Inspired by Pope Francis’ vision of “a poor church, for the poor”, Church Action on Poverty is exploring how churches can do more to stand in solidarity with people in poverty. We’ve invited many prominent Christians to share their thoughts on this. Their reflections will appear here, and in a new publication to be released soon. Today: Al Barrett, an Anglican priest living on an urban ‘outer estate’ in the West Midlands.
A church for the poor? Now that would be a good start! For those for whom life is constantly precarious, a daily struggle to make ends meet? For those whose tightly-limited spending power means their voices seem to count for little, whose defences against life’s shocks have often worn thin? For those who live on ill-served council estates and densely-populated inner-city streets? For these first and foremost – and not primarily, unquestioningly, for those who can afford to pay the piper and call the tune, for those who are cushioned by the defences bought with a bit of money in the bank, for those who can navigate comfortably the coffee shops and corridors and social connections where power moves and decisions are made? Because a church whose default position is for these, will be a church that works against the poor, whatever its ‘good intentions’.
So a church for the poor? Yes, that would be a good start.
But a church for the poor. Not just a food bank for the poor, a debt advice project for the poor, a campaigning organisation for the poor, an ESOL class, a financial literacy session, a cooking group, a gardening club for the poor… A church for the poor, where the holy of holies is rent open, where middle-class norms don’t prevail and exclude, where middle-class anxieties aren’t the driving force and the criteria for making decisions. A church where all are welcomed and embraced.
A church for the poor would be challenging, disturbing, in a society that prefers to keep the poor at arm’s length, if not out of sight and out of mind.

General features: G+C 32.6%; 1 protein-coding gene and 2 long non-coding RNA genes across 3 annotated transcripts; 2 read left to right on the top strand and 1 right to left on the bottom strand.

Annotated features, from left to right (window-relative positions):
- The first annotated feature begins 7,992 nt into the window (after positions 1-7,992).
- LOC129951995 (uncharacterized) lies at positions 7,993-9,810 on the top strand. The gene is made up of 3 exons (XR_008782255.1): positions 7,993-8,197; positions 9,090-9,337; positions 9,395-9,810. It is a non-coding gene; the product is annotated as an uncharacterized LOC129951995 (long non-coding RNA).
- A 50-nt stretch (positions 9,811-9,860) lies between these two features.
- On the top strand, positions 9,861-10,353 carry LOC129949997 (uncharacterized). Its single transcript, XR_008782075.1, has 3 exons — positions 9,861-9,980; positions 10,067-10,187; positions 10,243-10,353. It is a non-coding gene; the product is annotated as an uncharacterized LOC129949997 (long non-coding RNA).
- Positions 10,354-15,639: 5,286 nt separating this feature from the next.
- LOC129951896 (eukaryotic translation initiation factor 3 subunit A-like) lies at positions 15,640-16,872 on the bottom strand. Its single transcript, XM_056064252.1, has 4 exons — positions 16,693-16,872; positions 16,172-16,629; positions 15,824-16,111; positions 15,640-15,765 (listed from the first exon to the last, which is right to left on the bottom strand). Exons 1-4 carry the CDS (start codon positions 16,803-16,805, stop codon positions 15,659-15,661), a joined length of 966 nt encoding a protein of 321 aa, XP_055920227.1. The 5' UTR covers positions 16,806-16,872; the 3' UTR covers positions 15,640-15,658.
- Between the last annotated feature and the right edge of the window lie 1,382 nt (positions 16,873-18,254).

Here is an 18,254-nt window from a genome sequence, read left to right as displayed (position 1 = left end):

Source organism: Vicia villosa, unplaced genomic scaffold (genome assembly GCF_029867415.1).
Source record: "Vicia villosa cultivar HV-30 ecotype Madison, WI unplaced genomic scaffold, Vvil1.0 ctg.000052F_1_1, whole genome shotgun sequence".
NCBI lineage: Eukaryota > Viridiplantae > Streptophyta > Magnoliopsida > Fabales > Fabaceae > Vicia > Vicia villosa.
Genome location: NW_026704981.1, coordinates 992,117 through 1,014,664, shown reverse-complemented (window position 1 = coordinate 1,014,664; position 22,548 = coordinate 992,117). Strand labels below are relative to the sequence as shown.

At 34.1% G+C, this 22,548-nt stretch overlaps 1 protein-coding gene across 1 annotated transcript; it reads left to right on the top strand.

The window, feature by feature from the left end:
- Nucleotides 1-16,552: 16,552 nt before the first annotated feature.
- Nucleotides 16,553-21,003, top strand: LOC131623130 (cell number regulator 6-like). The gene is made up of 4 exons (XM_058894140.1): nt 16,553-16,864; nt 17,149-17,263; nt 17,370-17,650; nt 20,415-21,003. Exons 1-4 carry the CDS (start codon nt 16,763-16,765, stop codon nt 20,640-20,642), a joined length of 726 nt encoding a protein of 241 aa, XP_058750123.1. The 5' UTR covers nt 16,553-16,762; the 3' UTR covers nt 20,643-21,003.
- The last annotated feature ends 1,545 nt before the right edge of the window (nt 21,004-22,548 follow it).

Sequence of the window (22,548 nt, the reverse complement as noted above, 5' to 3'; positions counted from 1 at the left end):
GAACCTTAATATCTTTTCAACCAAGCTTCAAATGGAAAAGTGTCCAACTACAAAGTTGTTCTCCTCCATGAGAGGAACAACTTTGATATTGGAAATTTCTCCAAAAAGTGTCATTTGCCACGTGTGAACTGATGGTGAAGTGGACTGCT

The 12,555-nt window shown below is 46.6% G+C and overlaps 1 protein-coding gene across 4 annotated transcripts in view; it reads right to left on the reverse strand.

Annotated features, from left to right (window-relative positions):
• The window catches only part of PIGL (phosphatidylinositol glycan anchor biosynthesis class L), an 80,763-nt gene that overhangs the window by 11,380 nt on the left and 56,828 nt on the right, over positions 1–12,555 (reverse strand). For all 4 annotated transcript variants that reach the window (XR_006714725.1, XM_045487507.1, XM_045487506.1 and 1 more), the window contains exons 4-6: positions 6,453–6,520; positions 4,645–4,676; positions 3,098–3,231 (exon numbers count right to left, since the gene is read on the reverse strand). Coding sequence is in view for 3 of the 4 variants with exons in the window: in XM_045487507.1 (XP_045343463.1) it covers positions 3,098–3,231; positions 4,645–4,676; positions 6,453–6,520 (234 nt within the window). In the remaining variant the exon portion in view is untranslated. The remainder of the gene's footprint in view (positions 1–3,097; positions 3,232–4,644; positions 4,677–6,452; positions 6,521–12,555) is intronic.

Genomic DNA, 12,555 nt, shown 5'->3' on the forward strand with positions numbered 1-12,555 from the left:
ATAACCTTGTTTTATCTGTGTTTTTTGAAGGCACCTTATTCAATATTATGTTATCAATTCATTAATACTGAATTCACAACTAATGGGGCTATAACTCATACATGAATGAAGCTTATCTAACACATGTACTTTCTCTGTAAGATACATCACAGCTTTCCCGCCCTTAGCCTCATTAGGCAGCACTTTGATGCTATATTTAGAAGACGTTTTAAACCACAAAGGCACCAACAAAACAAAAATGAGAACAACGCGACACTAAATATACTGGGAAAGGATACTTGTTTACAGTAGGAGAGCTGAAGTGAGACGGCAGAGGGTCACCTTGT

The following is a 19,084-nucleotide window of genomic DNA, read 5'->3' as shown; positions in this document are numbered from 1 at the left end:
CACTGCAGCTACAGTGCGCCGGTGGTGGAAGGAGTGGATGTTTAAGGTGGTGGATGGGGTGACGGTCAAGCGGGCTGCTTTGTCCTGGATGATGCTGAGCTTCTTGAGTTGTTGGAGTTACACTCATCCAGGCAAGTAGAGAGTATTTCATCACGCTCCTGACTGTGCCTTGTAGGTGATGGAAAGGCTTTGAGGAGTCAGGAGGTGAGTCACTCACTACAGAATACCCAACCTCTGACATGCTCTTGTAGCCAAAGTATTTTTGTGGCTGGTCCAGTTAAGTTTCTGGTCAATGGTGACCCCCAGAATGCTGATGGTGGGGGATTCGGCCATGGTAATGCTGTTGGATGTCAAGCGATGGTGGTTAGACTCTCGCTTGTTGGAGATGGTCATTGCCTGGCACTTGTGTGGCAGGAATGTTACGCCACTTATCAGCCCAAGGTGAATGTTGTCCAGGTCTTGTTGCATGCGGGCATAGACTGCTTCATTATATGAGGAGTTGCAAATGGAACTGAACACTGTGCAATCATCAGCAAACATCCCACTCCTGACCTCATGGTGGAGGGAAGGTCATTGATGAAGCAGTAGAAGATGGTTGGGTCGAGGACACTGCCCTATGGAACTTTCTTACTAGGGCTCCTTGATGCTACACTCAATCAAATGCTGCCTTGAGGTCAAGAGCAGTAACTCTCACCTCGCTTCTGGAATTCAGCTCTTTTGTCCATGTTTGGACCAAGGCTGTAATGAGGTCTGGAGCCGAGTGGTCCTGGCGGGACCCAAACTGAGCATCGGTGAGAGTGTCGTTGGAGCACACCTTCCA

But that little word ‘for’ is troubling. Because who is to set up this ‘church for the poor’? Who is to plant it, and grow it, and water it? Who are the ‘we’ who are ‘for’ these ‘others’?
So how about we redefine our economic imagination? Instead of imagining that ‘contributions’ must primarily be financial, why not discover the wealth of riches in stories, and experience, and bodies, and the vulnerabilities that open us to each other as members together of the body of Christ? Instead of starting with the roles that need filling, why not start with the gifts – sometimes the awkward, troubling, difficult gifts – that people bring, even the gifts they are barely aware of, or can barely imagine might be gifts? Instead of spotting gaps in the ‘service provision market’ as ‘golden opportunities’ for the church to find its place, what about a church that discovers its resources, its centres, its leadership and its voice in the non-places that have been pushed off society’s maps?
What if there’s a power, greater than the power of money or might or media influence, bubbling up from those places, among those people, between those bodies, within those stories?
The power of God – how foolish! – that will turn the world upside-down.